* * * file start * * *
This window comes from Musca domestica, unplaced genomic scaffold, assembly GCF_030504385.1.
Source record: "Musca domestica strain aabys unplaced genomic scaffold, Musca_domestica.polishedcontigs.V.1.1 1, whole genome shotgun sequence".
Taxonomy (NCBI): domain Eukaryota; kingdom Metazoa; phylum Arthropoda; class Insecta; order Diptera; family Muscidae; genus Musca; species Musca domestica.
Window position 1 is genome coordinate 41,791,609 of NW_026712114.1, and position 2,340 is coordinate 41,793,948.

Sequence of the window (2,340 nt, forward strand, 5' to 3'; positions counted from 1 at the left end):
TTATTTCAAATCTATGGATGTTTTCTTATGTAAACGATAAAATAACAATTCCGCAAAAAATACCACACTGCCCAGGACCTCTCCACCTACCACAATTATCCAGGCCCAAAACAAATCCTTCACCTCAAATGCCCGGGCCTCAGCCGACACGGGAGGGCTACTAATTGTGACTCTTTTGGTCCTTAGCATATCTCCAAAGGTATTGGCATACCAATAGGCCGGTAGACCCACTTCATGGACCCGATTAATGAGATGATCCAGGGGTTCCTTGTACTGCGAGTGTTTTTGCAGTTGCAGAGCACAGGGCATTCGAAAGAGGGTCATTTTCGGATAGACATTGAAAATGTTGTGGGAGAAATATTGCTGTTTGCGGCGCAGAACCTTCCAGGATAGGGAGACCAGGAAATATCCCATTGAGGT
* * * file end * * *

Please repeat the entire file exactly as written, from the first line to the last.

This window comes from Musca domestica, unplaced genomic scaffold, assembly GCF_030504385.1.
Source record: "Musca domestica strain aabys unplaced genomic scaffold, Musca_domestica.polishedcontigs.V.1.1 1, whole genome shotgun sequence".
Taxonomy (NCBI): domain Eukaryota; kingdom Metazoa; phylum Arthropoda; class Insecta; order Diptera; family Muscidae; genus Musca; species Musca domestica.
Window position 1 is genome coordinate 41,791,609 of NW_026712114.1, and position 2,340 is coordinate 41,793,948.

Sequence of the window (2,340 nt, forward strand, 5' to 3'; positions counted from 1 at the left end):
TTATTTCAAATCTATGGATGTTTTCTTATGTAAACGATAAAATAACAATTCCGCAAAAAATACCACACTGCCCAGGACCTCTCCACCTACCACAATTATCCAGGCCCAAAACAAATCCTTCACCTCAAATGCCCGGGCCTCAGCCGACACGGGAGGGCTACTAATTGTGACTCTTTTGGTCCTTAGCATATCTCCAAAGGTATTGGCATACCAATAGGCCGGTAGACCCACTTCATGGACCCGATTAATGAGATGATCCAGGGGTTCCTTGTACTGCGAGTGTTTTTGCAGTTGCAGAGCACAGGGCATTCGAAAGAGGGTCATTTTCGGATAGACATTGAAAATGTTGTGGGAGAAATATTGCTGTTTGCGGCGCAGAACCTTCCAGGATAGGGAGACCAGGAAATATCCCATTGAGGT